8 June till 22 July 2018

Notes of the Receptionist

Residency Anne Marijn Voorhorst, Minne Kersten, Marlena von Wedel & Charlott Weise

The slowness, the patience, the receptiveness, the stagnation. Certainly not starting positions where you think: it’s gonna happen now! No, silence prevails; we wait in expectation, in limbo. Passivity opens a world that we’d rather not see. We prefer a world of action: achieving goals, making statements. Bam, bam, bam!

Why do we actually view passivity as something less worthy? Wonders the artist and writer Anne Marijn Voorhorst.  Passivity may be the path of least resistance, but opening yourself up to the world around you without resistance may also lead to an extraordinarily intensive creative process. This is a way of working which female artists in particular could be very strong in, as it is so radically different to the male-dominated style of thinking and doing.

“Passivity”, writes the French feminist, writer and philosopher Hélène Cixous, “is simultaneously an authorization and a technique. This form of passivity is our way – a truly active way – to get to know things by getting to know ourselves through the things.”

Anne Marijn Voorhorst asked three female artists to spend six weeks with her researching what passivity is, and where a passive work attitude can lead to. And what could be a better place than the quiet “nothing ever happens here” Beetsterzwaag?

The four artists involve each other in their creative processes, for example by organising daily morning rituals and afternoon meetings for one another. They discuss, read aloud to each other, listen, observe and await… These methods create a space in which – free from goals and critical blockages – new work can emerge. At the end of the residency, they will present their work in an exhibition (during the Beetsterzwaag Art Weekend on 14th and 15th July) and will have laid the basis for a publication in which they can further develop their research in imagery as well as text.

Anne Marijn Voorhorst (1992, NL) is a writer and visual artist. In her work she explores the potential of storytelling with complete dedication. At the same time, she is fascinated by linguistics, the form of language, the sounds and the relationship between language and (female) agency. In SYB, Anne Marijn wants to delve further into the story without a plot and into the internal monologue. She will write about passive characters who allow themselves to be led and moved by their surroundings like a river or a stone. By blending poetry and prose, Anne Marijn seeks a path to a deeper layer of language.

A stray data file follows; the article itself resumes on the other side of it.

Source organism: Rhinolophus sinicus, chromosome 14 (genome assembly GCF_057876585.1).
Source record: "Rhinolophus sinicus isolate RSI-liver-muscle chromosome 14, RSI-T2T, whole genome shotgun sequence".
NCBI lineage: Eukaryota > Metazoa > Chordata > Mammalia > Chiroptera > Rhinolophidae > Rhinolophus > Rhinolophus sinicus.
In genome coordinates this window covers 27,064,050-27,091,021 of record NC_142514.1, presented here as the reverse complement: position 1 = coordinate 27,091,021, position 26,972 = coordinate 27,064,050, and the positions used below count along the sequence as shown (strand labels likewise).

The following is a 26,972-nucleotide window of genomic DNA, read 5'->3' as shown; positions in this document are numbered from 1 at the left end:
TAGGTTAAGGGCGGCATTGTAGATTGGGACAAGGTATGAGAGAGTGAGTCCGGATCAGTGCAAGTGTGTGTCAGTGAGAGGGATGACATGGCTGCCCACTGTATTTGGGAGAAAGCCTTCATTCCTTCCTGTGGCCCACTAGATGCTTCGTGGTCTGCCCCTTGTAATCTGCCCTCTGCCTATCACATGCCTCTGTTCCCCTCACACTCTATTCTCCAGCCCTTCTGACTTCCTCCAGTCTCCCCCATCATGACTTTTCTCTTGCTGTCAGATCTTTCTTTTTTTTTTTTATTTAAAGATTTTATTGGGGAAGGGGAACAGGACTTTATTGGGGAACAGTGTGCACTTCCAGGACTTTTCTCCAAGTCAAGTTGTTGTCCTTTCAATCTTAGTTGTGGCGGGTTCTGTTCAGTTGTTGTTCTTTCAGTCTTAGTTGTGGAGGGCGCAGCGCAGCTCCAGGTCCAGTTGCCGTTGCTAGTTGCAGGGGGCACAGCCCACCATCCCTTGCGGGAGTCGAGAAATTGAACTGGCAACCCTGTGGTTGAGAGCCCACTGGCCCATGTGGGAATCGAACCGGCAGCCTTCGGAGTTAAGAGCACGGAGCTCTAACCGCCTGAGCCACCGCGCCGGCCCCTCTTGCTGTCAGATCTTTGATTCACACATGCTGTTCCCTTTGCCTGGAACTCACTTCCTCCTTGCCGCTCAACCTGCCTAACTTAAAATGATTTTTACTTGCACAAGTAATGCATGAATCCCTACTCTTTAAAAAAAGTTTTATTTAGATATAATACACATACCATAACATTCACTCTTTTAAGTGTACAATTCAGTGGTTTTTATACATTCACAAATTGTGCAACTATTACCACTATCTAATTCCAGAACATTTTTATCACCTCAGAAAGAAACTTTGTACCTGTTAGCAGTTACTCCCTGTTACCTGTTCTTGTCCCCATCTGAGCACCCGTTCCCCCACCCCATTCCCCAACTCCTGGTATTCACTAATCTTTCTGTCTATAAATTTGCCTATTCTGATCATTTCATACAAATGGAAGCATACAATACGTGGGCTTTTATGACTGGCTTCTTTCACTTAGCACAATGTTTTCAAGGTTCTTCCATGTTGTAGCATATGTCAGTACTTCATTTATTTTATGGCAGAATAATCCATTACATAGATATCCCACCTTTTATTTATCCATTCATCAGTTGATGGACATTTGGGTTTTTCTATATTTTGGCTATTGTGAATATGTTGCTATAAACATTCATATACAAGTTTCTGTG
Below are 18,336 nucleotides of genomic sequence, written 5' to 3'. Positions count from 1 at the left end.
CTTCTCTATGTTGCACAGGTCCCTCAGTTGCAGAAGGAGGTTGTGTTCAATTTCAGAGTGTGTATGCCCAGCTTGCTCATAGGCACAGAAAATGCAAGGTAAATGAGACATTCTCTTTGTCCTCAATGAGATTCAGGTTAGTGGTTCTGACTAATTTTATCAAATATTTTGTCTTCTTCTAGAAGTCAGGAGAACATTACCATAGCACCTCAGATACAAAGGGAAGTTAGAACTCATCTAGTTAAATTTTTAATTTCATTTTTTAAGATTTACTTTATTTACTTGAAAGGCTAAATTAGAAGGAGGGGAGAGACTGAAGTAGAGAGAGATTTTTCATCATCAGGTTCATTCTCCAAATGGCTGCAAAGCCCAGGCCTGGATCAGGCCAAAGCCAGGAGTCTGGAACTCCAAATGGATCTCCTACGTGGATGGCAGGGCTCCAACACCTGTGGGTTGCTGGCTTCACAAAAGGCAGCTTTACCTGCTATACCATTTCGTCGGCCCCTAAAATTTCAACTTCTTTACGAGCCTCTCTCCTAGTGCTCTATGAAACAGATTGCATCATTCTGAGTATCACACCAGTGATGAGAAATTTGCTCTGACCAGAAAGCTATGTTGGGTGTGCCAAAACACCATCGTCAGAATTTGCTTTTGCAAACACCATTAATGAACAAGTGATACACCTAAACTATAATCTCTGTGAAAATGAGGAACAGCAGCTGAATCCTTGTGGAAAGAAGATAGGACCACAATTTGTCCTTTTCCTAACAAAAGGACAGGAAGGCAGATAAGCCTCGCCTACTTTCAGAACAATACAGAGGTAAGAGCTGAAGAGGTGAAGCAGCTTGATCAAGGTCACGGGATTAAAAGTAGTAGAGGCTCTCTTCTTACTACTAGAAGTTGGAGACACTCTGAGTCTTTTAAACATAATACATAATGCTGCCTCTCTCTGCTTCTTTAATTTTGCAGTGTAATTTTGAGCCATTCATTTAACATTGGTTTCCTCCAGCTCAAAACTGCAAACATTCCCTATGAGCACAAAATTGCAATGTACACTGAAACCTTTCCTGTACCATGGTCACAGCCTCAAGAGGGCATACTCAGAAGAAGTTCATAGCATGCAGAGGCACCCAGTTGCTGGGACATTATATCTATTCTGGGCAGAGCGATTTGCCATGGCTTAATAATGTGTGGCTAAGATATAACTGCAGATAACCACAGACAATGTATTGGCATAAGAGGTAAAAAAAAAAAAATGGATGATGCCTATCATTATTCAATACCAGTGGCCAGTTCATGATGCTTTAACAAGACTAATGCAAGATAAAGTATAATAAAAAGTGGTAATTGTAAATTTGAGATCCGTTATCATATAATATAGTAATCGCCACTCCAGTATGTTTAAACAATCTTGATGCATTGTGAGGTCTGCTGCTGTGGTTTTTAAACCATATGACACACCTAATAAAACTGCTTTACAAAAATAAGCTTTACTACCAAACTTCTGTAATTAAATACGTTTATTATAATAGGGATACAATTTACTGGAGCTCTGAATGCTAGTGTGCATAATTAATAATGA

Minne Kersten (1993, NL) makes sculptures and installations that stem from fictional tales. In this she examines how written language and the physical image relate to one another. The focus is often on the interaction between the human body and the designed world of objects. At a microscopic level, she observes how people and objects coexist. In SYB, Minne is working on a series of objects which she calls ‘safe-keepers’. This is a play on the term keepsake: an object that carries a memory of a person or a situation. Minne links to this the notion that there are active elements in the substance of objects. In this way, a ‘passive’ object can be set in motion through fiction.

The work of Marlena von Wedel (1989, DE) often begins as a performance that she subsequently transforms into a lively video. Marlena is interested in the idea of “performative cinema”: a continual exchange of imagery, script and thought in which the cinematographic production process revolves around itself. In addition, she is fascinated by rituals and ceremonies and by what in ethnography is called the “period of liminality”: a moment in a rite of passage in which the participant finds himself between two stages. He can no longer identify with where he comes from, yet also doesn’t have the social status he is heading towards. He is on a threshold. In SYB, Marlena explores this idea by connecting the periods of liminality in her own life to those of the other three artists.

Charlott Weise (1991, DE) views painting as a way of writing. In her paintings, abstract or figurative forms circle around experiences, ideas and obsessions from her own life. Charlott likes to play in her work with the decorative or the pattern, which was always considered to be something frivolous in art history, something less worthy. For Charlott this decorativeness has something feminine, an active passivity. In SYB, Charlott wants to document her own process of letting go in drawings and paintings in which she portrays emblematic, female protagonists from history and contemporary culture in banal controversies.